We tried this once. In first grade, the teacher suggested that we teach our son how to beat up the class bully (and later suggested our first homeschool curriculum). The principal looked at me and told me she had made it clear to said bully that eating lunch with her was a punishment. When we made it clear that any more attacks of Number One Son by said bully would result in us calling the lawyers and suing individuals, they put him beside the mainstreamed autistic child (who screamed all day), so that the child's aide could keep the two apart.

The problem was simple. The previous principal had been fired for having a backbone. The current principal was going to retire with her pension, and that meant no waves. A turnip would have been more productive than the superintendent in office at the time.

We have friends and relatives in the local systems. The few that thought we should have stayed originally have changed their minds and told us to stay out at all costs.

Comment Help shore up the reading, then hit Apologia (Score 1) 701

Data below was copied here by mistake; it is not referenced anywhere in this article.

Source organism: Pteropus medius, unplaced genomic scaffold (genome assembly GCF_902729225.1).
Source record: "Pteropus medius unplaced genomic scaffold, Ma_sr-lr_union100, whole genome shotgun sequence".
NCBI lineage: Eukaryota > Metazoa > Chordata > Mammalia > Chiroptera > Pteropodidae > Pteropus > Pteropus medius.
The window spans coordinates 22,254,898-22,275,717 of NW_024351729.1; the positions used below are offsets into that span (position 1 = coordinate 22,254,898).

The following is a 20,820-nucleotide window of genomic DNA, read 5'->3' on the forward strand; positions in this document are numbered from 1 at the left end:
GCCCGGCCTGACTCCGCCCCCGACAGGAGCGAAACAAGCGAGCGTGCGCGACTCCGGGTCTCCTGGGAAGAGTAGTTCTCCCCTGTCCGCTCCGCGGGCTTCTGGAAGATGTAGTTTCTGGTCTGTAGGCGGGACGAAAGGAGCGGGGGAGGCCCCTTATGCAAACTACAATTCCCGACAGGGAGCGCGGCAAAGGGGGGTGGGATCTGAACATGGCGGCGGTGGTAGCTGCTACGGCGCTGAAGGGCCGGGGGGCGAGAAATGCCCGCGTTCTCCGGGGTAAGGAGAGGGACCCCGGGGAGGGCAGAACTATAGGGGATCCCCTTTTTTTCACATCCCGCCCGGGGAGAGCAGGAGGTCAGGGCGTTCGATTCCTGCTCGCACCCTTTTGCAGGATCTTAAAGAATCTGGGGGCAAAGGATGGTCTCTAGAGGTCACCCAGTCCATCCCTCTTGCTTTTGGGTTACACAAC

The first step is to help your grandson get his reading back in shape. Go Google homeschooler forums for reading programs; there are a lot of problem readers who flourish in homeschooling because they can find the right solution for THEM, not for the particular school district or reading tudor in question. Boys taking longer to read or write "well" is common; just be sure that he doesn't need glasses or doesn't have an undiagnosed reading disorder.

Both of my kids loved Apologia Science. Get your grandson the General Science curriculum (, and purchase both the book set and the multimedia CD. The multimedia CD is wonderful for interactive learners on the computer. The experiments include chemistry labs, and use household chemicals.

Most everyone I know taking the class has run it over 2 years, so there's nothing wrong with starting early and taking a while.

Fair warning: Wile is a young-earth creationist, and doesn't hide it. If you consider this position unacceptable, you're going to have to find someone else's book.

Comment Oh, Come on, no one has posted this yet? (Score 1) 409

OK, I will then.

Also (the second beast) causes all, both small and great, both rich and poor, both free and slave, to be marked on the right hand or the forehead, so that no one can buy or sell unless he has the mark, that is, the name of the beast or the number of its name. Revelation 13:16-17 ESV

The concept is hardly original to Ms. Moon....

Comment Re:Google's X Prize for those going to the Moon (Score 2, Informative) 74

Money is nominally a store of the value of people's labor(*). That's why we donate money now: we're giving the "liquid" form of our labor to a charity group, so that they can directly buy the products and labor to fill a need.